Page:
The field of undersea robotics was pioneered by the Navy in the early 1960's, chiefly at the Naval Ocean Systems Center in San Diego. The center's first experimental robot was equipped with a television camera, a still camera, a sonar system and various manipulators and grabbers. By 1965 it was able to retrieve sunken ordnance from depths of 800 feet. By 1966, the robot swam into the limelight when it was used to recover a hydrogen bomb that had been accidentally dropped into 2,310 feet of water off Spain.
Thomas J. LaPuzza, a spokesman for the San Diego center, said the robotics field has grown so large that today there are at least 600 undersea vehicles that could recover that bomb. The center, he said, had developed about 20 different robots over the decades, from a 40-pound model that carries only a television camera, to advanced versions that can drill, weld and cut cables.
Robert L. Wernli, a program official at the center, said about 98 percent of the ocean floor was now accessible. "It's phenomenal," he said, adding that in terms of seizing the opportunity, "we're just barely breaking the surface." The Navy, Mr. Wernli said, long ago made a conscious decision to try to assist the field by transferring its robotic technology to American industry.
Robot evolution got its biggest boost in the 1970's when oil prices shot up and companies around the world raced to exploit undersea oil fields. The large market for machines that could remotely weld pipes, cut metal, tighten bolts and turn valves caused a surge in robot capabilities, Mr. Wernli said. "Before that, manipulator arms weren't strong enough or reliable enough," he said.
Another result of the oil boom was a dramatic drop in the price of robots. In the 1960's they were exotic, one-of-a-kind devices that cost tens of millions of dollars. By the 1980's they had become standard products costing as little as hundreds of thousands of dollars, even as their powers improved.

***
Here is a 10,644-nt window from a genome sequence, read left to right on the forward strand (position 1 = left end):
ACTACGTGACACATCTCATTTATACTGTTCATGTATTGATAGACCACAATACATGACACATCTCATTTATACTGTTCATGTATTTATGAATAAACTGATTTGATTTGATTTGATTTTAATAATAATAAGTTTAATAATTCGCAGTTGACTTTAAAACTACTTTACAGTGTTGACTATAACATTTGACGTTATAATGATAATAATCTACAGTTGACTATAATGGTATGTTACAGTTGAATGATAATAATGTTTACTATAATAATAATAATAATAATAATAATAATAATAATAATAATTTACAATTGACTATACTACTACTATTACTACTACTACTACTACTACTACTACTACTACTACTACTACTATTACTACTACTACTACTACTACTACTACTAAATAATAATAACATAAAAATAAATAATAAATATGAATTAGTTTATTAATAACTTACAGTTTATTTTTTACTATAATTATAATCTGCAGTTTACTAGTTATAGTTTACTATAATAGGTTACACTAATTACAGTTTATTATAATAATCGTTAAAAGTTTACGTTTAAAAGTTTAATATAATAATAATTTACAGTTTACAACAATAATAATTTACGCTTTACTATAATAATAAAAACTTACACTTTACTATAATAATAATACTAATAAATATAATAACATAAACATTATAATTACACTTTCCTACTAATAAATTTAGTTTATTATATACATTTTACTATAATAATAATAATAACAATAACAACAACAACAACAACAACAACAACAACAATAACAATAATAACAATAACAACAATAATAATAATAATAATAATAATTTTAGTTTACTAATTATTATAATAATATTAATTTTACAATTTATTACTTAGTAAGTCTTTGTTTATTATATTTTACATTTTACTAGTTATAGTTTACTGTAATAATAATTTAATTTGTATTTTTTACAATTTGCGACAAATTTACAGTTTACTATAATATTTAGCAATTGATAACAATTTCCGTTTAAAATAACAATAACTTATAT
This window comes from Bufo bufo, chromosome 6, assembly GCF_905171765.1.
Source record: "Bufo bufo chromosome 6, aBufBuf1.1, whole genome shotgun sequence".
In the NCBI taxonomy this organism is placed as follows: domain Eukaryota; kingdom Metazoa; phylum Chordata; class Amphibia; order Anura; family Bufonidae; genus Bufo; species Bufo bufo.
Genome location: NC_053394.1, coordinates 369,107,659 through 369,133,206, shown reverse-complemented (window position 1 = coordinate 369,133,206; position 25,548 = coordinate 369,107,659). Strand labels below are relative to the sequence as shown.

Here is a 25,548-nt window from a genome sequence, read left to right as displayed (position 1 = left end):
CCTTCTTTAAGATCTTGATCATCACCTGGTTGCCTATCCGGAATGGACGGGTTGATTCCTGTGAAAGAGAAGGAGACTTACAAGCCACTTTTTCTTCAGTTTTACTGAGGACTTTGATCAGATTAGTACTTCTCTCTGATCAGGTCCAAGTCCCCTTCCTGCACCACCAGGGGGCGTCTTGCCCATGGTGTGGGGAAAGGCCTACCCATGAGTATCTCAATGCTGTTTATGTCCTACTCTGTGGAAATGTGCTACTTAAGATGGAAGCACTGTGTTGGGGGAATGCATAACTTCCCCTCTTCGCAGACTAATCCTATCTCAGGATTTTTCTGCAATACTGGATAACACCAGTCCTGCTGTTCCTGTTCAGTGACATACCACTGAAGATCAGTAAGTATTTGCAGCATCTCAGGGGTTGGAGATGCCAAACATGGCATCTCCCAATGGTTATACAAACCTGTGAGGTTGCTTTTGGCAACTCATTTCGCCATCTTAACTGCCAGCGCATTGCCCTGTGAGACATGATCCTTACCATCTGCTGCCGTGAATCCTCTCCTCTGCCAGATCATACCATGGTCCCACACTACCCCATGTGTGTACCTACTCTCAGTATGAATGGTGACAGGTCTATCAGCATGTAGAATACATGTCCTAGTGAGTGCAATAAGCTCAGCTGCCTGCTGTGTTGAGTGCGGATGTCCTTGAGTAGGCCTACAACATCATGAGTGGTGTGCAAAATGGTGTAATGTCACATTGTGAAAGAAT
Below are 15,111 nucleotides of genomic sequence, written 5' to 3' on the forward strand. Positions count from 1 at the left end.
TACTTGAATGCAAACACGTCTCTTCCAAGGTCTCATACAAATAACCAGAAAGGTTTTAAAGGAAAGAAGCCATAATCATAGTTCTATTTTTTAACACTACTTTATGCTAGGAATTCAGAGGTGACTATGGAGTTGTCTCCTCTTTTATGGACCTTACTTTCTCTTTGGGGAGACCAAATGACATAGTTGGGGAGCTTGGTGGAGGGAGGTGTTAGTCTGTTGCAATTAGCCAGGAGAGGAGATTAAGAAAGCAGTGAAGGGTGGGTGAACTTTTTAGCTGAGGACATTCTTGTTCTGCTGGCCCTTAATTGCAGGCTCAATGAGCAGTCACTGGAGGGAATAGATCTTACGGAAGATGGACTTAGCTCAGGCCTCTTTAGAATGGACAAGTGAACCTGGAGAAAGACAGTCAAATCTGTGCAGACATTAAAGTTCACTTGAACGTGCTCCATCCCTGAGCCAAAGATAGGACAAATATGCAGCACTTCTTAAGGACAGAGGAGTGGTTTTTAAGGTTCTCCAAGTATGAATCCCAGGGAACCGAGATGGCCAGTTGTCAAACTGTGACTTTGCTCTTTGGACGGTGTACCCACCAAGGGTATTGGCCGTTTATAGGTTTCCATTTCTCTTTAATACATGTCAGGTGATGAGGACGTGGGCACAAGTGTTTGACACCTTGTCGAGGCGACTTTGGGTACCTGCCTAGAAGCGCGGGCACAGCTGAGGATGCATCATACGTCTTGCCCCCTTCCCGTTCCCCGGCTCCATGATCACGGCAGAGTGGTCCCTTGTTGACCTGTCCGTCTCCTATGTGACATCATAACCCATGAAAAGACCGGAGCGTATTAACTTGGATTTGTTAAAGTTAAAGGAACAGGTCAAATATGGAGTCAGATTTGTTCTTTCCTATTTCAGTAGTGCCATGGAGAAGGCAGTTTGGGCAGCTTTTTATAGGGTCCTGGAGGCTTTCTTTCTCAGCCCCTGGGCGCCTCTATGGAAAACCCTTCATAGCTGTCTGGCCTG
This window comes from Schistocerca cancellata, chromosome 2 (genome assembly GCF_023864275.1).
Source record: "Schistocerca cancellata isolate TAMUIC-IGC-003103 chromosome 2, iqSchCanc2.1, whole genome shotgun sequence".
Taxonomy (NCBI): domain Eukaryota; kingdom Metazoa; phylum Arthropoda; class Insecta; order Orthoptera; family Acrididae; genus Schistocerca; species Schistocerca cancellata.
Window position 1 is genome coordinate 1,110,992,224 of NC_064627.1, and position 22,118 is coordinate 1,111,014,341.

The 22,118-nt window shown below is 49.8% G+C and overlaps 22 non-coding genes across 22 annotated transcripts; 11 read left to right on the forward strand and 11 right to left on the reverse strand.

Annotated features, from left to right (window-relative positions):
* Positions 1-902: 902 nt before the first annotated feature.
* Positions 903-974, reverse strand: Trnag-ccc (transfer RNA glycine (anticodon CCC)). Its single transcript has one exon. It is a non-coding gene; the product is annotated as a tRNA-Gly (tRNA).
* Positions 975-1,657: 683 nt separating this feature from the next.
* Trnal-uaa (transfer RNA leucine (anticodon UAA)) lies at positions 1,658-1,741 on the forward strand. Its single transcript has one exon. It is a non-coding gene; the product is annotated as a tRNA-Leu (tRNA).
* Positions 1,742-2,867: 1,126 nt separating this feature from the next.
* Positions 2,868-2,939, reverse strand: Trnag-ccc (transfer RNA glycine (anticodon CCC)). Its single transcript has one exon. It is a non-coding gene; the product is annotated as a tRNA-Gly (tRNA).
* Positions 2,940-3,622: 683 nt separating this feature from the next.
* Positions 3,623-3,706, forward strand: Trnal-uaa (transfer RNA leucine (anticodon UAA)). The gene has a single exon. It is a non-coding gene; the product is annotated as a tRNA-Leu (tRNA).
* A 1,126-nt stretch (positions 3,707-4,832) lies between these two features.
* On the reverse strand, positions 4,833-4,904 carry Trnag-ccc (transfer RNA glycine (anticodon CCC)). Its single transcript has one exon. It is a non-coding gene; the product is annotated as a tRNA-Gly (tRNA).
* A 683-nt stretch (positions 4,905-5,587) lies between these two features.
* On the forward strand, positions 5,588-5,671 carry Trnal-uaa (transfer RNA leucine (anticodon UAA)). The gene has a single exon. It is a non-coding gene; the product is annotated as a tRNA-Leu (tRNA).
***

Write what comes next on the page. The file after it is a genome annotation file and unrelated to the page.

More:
Craig T. Mullen, president of the Eastport International Corporation, a robot and salvage firm in Upper Marlboro, Md., said the company's Gemini robot had two robotic arms, each with seven axes of movement. That is more than most industrial robots, but fewer than the human arm, which has a remarkable 27 axes of movement. The Gemini is also equipped with two sonars; a Kevlar-armored, fiber-optic cable, and an 80-horsepower motor.
In 1988, Mr. Mullen said, the robot picked up 10 tons of wreckage from a Boeing 747 that fell into 15,000 feet of water off Mauritius in the Indian Ocean. He said South African Airways rebuilt a quarter of the jet to try to find out why the pilot lost control after a fire. Everyone aboard was lost. They determined that the noxious fumes from the fire in the rear cargo hold circulated into the cockpit, Mr. Mullen said.
In 1983, he said, his company used robots to recover about 10 tons of the Air India jet that blew up off the coast of Ireland and sank in 6,700 feet of water. Investigators wanted to look for traces of a terrorist bomb.